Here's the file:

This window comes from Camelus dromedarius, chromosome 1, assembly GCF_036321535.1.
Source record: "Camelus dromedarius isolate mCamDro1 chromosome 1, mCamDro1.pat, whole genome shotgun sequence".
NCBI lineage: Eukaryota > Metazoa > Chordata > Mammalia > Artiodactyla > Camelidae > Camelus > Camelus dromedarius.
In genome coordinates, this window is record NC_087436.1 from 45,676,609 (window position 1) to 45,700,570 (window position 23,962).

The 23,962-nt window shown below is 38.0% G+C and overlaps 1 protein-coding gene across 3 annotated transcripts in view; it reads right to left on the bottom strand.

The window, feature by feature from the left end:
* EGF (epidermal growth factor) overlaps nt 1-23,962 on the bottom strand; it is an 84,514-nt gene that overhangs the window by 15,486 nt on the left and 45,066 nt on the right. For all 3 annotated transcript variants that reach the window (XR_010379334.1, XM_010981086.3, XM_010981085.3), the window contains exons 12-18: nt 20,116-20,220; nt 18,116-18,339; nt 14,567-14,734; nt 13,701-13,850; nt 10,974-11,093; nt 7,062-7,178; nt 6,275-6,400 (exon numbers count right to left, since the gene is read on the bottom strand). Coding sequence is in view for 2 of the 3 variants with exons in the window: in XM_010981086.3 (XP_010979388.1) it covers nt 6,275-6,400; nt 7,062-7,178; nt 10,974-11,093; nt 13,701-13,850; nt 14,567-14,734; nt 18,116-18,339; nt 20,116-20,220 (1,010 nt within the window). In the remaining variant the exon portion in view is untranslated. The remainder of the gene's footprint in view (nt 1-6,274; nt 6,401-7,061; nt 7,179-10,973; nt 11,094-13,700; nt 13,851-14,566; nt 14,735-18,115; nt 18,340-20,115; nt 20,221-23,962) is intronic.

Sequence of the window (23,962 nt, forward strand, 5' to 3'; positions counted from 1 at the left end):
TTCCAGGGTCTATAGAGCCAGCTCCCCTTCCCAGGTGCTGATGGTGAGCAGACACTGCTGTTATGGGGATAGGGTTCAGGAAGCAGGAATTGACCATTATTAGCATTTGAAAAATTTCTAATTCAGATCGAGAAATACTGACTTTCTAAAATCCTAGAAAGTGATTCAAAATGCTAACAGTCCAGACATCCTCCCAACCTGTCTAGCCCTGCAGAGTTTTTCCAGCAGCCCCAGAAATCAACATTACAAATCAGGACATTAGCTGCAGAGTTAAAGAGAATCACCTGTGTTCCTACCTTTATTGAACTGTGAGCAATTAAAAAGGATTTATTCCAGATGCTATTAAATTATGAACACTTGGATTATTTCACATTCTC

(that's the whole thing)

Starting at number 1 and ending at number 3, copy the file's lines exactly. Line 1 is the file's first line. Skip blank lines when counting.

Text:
This window comes from Camelus dromedarius, chromosome 1, assembly GCF_036321535.1.
Source record: "Camelus dromedarius isolate mCamDro1 chromosome 1, mCamDro1.pat, whole genome shotgun sequence".
NCBI lineage: Eukaryota > Metazoa > Chordata > Mammalia > Artiodactyla > Camelidae > Camelus > Camelus dromedarius.